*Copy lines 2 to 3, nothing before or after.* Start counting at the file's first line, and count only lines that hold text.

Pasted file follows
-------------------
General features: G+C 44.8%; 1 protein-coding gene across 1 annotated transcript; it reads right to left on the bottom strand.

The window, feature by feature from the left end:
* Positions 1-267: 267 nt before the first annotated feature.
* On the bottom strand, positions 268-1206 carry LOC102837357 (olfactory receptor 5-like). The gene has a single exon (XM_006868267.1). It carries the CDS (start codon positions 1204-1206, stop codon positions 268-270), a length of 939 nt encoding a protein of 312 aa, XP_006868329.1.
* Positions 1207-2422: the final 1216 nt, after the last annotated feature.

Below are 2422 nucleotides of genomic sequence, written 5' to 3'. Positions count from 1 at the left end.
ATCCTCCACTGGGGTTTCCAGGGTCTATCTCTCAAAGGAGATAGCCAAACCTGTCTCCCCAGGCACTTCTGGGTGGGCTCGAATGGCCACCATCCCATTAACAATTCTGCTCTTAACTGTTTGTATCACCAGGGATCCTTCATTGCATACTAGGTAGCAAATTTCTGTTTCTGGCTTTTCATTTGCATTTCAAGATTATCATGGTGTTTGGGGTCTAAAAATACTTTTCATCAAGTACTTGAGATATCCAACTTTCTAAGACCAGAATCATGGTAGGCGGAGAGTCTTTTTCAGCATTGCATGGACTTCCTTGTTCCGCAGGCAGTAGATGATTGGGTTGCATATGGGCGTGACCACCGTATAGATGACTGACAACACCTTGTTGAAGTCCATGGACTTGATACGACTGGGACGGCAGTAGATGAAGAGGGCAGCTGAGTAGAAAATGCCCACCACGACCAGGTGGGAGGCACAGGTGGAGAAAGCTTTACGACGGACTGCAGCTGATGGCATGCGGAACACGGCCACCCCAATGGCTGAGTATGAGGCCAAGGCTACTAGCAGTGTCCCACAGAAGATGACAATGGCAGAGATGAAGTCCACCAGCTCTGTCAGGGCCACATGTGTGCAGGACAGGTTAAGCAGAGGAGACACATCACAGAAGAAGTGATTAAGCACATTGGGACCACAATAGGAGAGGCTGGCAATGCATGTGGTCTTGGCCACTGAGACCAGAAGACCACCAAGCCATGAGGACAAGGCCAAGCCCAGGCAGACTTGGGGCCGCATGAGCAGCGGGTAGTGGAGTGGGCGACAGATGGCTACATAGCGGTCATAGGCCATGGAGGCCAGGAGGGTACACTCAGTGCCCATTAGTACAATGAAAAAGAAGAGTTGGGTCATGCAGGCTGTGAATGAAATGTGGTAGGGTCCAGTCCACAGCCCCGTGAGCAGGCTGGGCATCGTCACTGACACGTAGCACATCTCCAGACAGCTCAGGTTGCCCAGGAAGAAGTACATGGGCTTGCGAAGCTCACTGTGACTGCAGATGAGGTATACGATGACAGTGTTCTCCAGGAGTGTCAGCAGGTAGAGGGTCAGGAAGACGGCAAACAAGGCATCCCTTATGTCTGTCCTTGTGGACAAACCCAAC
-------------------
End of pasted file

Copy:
The window, feature by feature from the left end:
* Positions 1-267: 267 nt before the first annotated feature.